It is apparently going to be up to the people, plus a few courageous voices inside the system, to create enough of an outcry and pressure to force the changes that need to happen to save this country.

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Response to woo me with science (Reply #115)

Tue Jun 11, 2013, 08:59 AM

123. Well I'll give him this, he is a much better actor than I gave him credit for.

 

But having too much experience with actors to have any illusions, I should have known. Must have been that the optimist deep within escaped for a bit. Not going to let that happen again.

I'm not however, worried about the pirates. They are more than capable of protecting themselves.

Let it flow.

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Response to sheshe2 (Original post)

Tue Jun 11, 2013, 12:38 AM

95. Well then let me just stop thinking for myself and agree with him on this issue just because

I have agreed with him on other issues in the past.

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Response to liberal_at_heart (Reply #95)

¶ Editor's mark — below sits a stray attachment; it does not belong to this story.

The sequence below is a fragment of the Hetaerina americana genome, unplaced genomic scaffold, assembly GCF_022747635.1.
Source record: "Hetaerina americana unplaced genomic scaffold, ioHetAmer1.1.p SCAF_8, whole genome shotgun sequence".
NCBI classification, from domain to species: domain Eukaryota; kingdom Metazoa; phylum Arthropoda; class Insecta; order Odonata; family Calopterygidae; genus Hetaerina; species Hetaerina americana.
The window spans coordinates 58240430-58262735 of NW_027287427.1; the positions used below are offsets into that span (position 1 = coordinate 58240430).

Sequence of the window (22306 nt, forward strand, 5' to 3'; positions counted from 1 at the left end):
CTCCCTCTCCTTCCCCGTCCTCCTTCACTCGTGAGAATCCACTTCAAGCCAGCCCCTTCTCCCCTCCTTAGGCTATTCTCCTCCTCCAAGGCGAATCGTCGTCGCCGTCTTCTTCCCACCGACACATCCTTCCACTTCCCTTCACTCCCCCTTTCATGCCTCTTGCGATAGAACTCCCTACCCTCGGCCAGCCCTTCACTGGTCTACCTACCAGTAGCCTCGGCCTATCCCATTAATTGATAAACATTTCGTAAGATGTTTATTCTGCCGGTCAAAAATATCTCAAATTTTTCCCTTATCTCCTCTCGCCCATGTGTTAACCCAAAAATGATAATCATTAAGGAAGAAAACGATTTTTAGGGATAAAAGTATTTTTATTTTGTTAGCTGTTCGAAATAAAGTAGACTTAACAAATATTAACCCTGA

Tue Jun 11, 2013, 01:41 AM

102. No, just keeping buying that shit that Glenn Greenwald

is selling.

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Response to Cha (Reply #102)

Tue Jun 11, 2013, 07:51 AM

120. +a millon. nt

 

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Response to sheshe2 (Original post)

Tue Jun 11, 2013, 01:21 AM

100. Finally, she! We're hearing from someone

who knows about this shite.. who, says exactly what I've been thinking!

Senator Franken is not Surprised! those who were disingenously Shocked and pleaded Ignorance are using it for political gain.. and to push their own agenda.

Thank you, she! Good Find!

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Response to sheshe2 (Original post)

Tue Jun 11, 2013, 02:00 AM

104. "Careful, he's Watching You"!



http://theobamadiary.com/2013/06/11/chat-away-172/

Photos Of Obama Reading Your Email


“MY GOD. Not the children!”

How did we never see this before! Inspired by Obama Is Checking Your Emai

http://www.buzzfeed.com/bennyjohnson/photos-of-obama-reading-your-email

All the pics are Hilarious..

Great Thread, She!